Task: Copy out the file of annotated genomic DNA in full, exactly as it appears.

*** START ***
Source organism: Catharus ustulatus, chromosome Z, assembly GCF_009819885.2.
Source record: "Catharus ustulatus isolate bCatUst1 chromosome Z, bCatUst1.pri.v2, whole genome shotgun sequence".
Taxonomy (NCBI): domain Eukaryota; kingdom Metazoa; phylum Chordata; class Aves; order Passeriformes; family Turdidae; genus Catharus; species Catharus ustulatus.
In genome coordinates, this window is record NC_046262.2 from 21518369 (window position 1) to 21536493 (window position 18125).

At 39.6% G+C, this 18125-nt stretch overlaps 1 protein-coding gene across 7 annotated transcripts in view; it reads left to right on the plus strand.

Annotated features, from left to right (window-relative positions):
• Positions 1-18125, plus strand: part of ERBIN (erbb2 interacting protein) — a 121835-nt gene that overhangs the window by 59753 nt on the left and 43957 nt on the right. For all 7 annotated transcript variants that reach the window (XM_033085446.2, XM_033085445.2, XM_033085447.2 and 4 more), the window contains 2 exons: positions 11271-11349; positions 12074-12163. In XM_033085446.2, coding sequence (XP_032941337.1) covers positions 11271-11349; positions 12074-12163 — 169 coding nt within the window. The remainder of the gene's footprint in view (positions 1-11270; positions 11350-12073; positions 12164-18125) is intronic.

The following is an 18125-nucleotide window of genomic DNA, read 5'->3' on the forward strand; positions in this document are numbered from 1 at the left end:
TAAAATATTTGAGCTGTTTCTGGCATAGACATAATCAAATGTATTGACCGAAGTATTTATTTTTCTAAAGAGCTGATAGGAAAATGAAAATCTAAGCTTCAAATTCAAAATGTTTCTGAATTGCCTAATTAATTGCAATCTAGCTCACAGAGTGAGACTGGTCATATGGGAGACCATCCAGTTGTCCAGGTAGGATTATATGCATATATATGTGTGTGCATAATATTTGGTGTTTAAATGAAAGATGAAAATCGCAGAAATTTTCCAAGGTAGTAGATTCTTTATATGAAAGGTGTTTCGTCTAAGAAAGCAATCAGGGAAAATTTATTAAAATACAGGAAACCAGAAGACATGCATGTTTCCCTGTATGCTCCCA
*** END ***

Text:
Source organism: Catharus ustulatus, chromosome Z, assembly GCF_009819885.2.
Source record: "Catharus ustulatus isolate bCatUst1 chromosome Z, bCatUst1.pri.v2, whole genome shotgun sequence".
Taxonomy (NCBI): domain Eukaryota; kingdom Metazoa; phylum Chordata; class Aves; order Passeriformes; family Turdidae; genus Catharus; species Catharus ustulatus.
In genome coordinates, this window is record NC_046262.2 from 21518369 (window position 1) to 21536493 (window position 18125).

At 39.6% G+C, this 18125-nt stretch overlaps 1 protein-coding gene across 7 annotated transcripts in view; it reads left to right on the plus strand.

Annotated features, from left to right (window-relative positions):
• Positions 1-18125, plus strand: part of ERBIN (erbb2 interacting protein) — a 121835-nt gene that overhangs the window by 59753 nt on the left and 43957 nt on the right. For all 7 annotated transcript variants that reach the window (XM_033085446.2, XM_033085445.2, XM_033085447.2 and 4 more), the window contains 2 exons: positions 11271-11349; positions 12074-12163. In XM_033085446.2, coding sequence (XP_032941337.1) covers positions 11271-11349; positions 12074-12163 — 169 coding nt within the window. The remainder of the gene's footprint in view (positions 1-11270; positions 11350-12073; positions 12164-18125) is intronic.

The following is an 18125-nucleotide window of genomic DNA, read 5'->3' on the forward strand; positions in this document are numbered from 1 at the left end:
TAAAATATTTGAGCTGTTTCTGGCATAGACATAATCAAATGTATTGACCGAAGTATTTATTTTTCTAAAGAGCTGATAGGAAAATGAAAATCTAAGCTTCAAATTCAAAATGTTTCTGAATTGCCTAATTAATTGCAATCTAGCTCACAGAGTGAGACTGGTCATATGGGAGACCATCCAGTTGTCCAGGTAGGATTATATGCATATATATGTGTGTGCATAATATTTGGTGTTTAAATGAAAGATGAAAATCGCAGAAATTTTCCAAGGTAGTAGATTCTTTATATGAAAGGTGTTTCGTCTAAGAAAGCAATCAGGGAAAATTTATTAAAATACAGGAAACCAGAAGACATGCATGTTTCCCTGTATGCTCCCA